HEIRS OF FE TAN UY v. INTERNATIONAL EXCHANGE BANK
G.R. No. 166283, February 13, 2013
Corporation Law Case Digest by John Paul C. Ladiao (15 March 2016)
(Topic: Right to bring action, acquire and possess property --- relate with Art. 46 of NCC)
On several occasions, from June 23, 1997 to September 3, 1997, respondent International Exchange Bank (iBank), granted loans to Hammer Garments Corporation (Hammer), covered by promissory notes and deeds of assignment.
As of October 28, 1997, Hammer had an outstanding obligation of P25,420,177.62 to iBank.8 Hammer defaulted in the payment of its loans, prompting iBank to foreclose on Goldkey’s third-party Real Estate
Mortgage. The mortgaged properties were sold for P 12 million during the foreclosure sale, leaving an unpaid balance of P 13,420,177.62.9 For failure of Hammer to pay the deficiency, iBank filed a Complaint10 for sum of money on December 16, 1997 against Hammer, Chua, Uy, and Goldkey
before the Regional Trial Court, Makati City (RTC).
Despite service of summons, Chua and Hammer did not file their respective answers and were declared in default. In her separate answer, Uy claimed that she was not liable to iBank because she never executed a surety agreement in favor of iBank. Goldkey, on the other hand, also denies liability, averring that it acted only as a third-party mortgagor and that it was a corporation separate and distinct from Hammer.
Aggrieved, the heirs of Uy and Goldkey (petitioners) elevated the case to the CA. On August 16, 2004, it promulgated its decision affirming the findings of the RTC. The CA found that iBank was not negligent in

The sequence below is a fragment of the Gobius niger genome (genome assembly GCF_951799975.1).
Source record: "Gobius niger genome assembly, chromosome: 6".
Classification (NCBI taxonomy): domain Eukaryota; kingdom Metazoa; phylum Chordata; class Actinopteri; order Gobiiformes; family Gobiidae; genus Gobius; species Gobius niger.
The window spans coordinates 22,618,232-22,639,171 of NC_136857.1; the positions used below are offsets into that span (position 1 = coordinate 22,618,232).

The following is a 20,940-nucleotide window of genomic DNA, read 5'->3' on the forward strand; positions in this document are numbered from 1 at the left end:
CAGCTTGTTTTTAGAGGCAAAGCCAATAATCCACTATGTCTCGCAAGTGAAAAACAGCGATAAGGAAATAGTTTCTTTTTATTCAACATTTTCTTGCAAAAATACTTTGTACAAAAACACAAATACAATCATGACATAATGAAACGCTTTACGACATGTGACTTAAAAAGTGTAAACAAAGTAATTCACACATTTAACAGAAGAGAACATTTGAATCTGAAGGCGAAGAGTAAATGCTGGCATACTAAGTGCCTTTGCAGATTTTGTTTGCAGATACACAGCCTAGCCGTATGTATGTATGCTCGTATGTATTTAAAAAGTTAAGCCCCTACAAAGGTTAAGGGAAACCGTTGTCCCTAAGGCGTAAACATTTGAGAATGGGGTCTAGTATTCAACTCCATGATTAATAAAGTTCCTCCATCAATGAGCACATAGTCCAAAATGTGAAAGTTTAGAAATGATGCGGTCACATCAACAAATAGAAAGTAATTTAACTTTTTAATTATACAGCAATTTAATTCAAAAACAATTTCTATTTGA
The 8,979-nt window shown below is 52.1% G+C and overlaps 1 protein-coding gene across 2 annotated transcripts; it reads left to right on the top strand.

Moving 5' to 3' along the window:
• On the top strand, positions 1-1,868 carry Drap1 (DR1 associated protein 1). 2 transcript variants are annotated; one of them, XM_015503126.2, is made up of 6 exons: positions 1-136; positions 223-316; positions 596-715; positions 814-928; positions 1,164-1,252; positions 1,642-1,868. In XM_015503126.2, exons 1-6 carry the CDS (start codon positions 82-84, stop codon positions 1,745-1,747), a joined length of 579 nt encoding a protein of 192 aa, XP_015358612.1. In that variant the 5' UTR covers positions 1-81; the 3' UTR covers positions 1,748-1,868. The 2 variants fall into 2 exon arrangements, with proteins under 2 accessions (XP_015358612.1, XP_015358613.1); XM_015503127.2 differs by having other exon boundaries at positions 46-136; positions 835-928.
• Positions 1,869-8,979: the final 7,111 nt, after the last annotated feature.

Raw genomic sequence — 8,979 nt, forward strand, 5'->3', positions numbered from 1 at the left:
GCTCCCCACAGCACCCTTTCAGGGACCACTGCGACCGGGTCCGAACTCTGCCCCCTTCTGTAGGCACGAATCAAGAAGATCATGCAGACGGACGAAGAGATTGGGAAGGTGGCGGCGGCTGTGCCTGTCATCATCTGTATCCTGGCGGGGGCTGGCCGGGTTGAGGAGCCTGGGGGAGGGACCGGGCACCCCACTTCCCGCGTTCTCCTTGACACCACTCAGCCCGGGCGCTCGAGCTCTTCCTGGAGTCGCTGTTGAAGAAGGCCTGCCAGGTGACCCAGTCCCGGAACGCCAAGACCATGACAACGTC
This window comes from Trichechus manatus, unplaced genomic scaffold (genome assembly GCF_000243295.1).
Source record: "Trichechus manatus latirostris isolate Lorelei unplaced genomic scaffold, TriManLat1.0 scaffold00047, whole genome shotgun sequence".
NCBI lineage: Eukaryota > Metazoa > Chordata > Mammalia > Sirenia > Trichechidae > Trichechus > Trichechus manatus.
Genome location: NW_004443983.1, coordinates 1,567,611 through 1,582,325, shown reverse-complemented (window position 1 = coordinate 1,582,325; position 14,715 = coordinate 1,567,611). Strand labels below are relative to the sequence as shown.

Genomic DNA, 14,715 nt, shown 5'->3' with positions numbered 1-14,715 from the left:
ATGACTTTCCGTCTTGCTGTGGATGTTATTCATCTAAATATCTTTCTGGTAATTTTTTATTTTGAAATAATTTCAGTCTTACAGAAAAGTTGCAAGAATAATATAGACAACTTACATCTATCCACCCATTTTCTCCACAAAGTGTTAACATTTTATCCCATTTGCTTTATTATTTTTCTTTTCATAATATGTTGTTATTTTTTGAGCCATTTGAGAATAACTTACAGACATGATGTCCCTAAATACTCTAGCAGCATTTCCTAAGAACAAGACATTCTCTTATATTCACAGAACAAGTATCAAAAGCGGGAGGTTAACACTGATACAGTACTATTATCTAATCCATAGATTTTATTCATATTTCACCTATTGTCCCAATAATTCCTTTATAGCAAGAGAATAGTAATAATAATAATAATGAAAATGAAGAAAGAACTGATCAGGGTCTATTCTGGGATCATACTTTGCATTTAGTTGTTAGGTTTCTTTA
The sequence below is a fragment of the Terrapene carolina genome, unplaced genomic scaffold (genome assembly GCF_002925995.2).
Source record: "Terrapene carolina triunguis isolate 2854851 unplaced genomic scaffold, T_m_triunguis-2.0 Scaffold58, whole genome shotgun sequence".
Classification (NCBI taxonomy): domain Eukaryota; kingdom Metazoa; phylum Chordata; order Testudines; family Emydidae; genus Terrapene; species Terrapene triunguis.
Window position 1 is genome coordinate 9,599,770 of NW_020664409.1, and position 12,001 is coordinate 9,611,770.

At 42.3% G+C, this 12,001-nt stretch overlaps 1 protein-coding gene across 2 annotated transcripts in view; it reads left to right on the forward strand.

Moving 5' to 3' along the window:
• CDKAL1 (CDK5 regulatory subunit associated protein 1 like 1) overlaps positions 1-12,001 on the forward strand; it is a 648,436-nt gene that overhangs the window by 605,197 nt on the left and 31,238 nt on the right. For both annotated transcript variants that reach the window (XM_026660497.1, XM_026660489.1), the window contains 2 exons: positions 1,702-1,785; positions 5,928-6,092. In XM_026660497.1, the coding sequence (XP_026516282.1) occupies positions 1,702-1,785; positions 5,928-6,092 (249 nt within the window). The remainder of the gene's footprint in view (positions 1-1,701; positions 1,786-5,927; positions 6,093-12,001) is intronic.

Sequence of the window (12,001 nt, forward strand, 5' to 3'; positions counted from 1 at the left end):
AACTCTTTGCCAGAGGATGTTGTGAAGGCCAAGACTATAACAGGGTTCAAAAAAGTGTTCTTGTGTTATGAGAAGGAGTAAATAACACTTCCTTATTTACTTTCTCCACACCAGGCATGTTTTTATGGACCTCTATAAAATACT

evaluating the financial stability of Hammer. According to the appellate court, iBank was induced to grant the loan because petitioners, with intent to defraud the bank, submitted a falsified Financial Report for 1996 which incorrectly declared the assets and cashflow of Hammer.16 Because petitioners acted maliciously and in bad faith and used the corporate fiction to defraud iBank, they should be treated as one and the same as Hammer.
Hence, these petitions filed separately by the heirs of Uy and Goldkey. On February 9, 2005, this Court ordered the consolidation of the two cases.
Whether or not there is guilt by association in those cases where the veil of corporate fiction may be pierced?
While it is true that the determination of the existence of any of the circumstances that would warrant the piercing of the veil of corporate fiction is a question of fact which cannot be the subject of a petition for review on certiorari under Rule 45, this Court can take cognizance of factual issues if the findings of the lower court are not supported by the evidence on record or are based on a misapprehension of facts.
In this case, petitioners are correct to argue that it was not alleged, much less proven, that Uy committed an act as an officer of Hammer that would permit the piercing of the corporate veil. A reading of the complaint reveals that with regard to Uy, iBank did not demand that she be held liable
for the obligations of Hammer because she was a corporate officer who committed bad faith or gross negligence in the performance of her duties such that the lifting of the corporate mask would be merited. What the complaint simply stated is that she, together with her errant husband Chua,
acted as surety of Hammer, as evidenced by her signature on the Surety Agreement which was later found by the RTC to have been forged.
Considering that the only basis for holding Uy liable for the payment of the loan was proven to be a falsified document, there was no sufficient justification for the RTC to have ruled that Uy should be held jointly and severally liable to iBank for the unpaid loan of Hammer. Neither did the CA explain its affirmation of the RTC’s ruling against Uy. The Court cannot give credence to the simplistic declaration of the RTC that liability would attach directly to Uy for the sole reason that she was an officer and
stockholder of Hammer.